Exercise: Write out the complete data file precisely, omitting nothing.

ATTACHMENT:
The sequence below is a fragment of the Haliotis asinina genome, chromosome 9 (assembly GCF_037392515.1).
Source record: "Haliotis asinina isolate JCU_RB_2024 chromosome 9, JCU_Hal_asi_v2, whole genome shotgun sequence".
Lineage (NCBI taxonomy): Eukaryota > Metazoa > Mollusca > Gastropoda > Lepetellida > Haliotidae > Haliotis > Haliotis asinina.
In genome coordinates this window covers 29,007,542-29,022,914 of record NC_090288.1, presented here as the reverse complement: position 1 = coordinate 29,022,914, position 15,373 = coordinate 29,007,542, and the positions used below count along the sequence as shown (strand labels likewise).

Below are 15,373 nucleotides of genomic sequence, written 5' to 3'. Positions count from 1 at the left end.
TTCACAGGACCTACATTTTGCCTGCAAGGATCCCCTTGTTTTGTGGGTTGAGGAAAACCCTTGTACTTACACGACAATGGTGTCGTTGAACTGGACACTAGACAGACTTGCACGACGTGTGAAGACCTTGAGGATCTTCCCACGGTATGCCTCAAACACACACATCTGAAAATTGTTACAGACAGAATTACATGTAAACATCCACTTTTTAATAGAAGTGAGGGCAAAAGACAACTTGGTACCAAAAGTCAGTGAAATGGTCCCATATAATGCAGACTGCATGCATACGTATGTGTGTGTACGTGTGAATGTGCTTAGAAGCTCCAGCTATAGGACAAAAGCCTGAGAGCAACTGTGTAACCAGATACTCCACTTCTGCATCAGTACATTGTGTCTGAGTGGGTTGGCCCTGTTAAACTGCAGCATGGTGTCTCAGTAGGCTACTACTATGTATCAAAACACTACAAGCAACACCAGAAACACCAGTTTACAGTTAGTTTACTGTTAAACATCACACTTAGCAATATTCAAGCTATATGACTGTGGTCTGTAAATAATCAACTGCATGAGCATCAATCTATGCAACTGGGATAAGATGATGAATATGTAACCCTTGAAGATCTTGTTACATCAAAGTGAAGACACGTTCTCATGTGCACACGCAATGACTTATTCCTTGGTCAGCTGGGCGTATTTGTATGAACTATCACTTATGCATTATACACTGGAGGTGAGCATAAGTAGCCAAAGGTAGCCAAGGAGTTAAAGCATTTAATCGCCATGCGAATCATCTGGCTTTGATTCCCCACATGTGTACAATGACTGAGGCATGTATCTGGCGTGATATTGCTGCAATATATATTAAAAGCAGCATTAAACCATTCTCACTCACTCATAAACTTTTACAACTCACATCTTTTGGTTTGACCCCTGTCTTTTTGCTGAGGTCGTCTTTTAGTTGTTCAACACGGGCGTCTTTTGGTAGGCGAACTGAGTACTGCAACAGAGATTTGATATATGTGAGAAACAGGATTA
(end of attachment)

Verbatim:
The sequence below is a fragment of the Haliotis asinina genome, chromosome 9 (assembly GCF_037392515.1).
Source record: "Haliotis asinina isolate JCU_RB_2024 chromosome 9, JCU_Hal_asi_v2, whole genome shotgun sequence".
Lineage (NCBI taxonomy): Eukaryota > Metazoa > Mollusca > Gastropoda > Lepetellida > Haliotidae > Haliotis > Haliotis asinina.
In genome coordinates this window covers 29,007,542-29,022,914 of record NC_090288.1, presented here as the reverse complement: position 1 = coordinate 29,022,914, position 15,373 = coordinate 29,007,542, and the positions used below count along the sequence as shown (strand labels likewise).

Below are 15,373 nucleotides of genomic sequence, written 5' to 3'. Positions count from 1 at the left end.
TTCACAGGACCTACATTTTGCCTGCAAGGATCCCCTTGTTTTGTGGGTTGAGGAAAACCCTTGTACTTACACGACAATGGTGTCGTTGAACTGGACACTAGACAGACTTGCACGACGTGTGAAGACCTTGAGGATCTTCCCACGGTATGCCTCAAACACACACATCTGAAAATTGTTACAGACAGAATTACATGTAAACATCCACTTTTTAATAGAAGTGAGGGCAAAAGACAACTTGGTACCAAAAGTCAGTGAAATGGTCCCATATAATGCAGACTGCATGCATACGTATGTGTGTGTACGTGTGAATGTGCTTAGAAGCTCCAGCTATAGGACAAAAGCCTGAGAGCAACTGTGTAACCAGATACTCCACTTCTGCATCAGTACATTGTGTCTGAGTGGGTTGGCCCTGTTAAACTGCAGCATGGTGTCTCAGTAGGCTACTACTATGTATCAAAACACTACAAGCAACACCAGAAACACCAGTTTACAGTTAGTTTACTGTTAAACATCACACTTAGCAATATTCAAGCTATATGACTGTGGTCTGTAAATAATCAACTGCATGAGCATCAATCTATGCAACTGGGATAAGATGATGAATATGTAACCCTTGAAGATCTTGTTACATCAAAGTGAAGACACGTTCTCATGTGCACACGCAATGACTTATTCCTTGGTCAGCTGGGCGTATTTGTATGAACTATCACTTATGCATTATACACTGGAGGTGAGCATAAGTAGCCAAAGGTAGCCAAGGAGTTAAAGCATTTAATCGCCATGCGAATCATCTGGCTTTGATTCCCCACATGTGTACAATGACTGAGGCATGTATCTGGCGTGATATTGCTGCAATATATATTAAAAGCAGCATTAAACCATTCTCACTCACTCATAAACTTTTACAACTCACATCTTTTGGTTTGACCCCTGTCTTTTTGCTGAGGTCGTCTTTTAGTTGTTCAACACGGGCGTCTTTTGGTAGGCGAACTGAGTACTGCAACAGAGATTTGATATATGTGAGAAACAGGATTA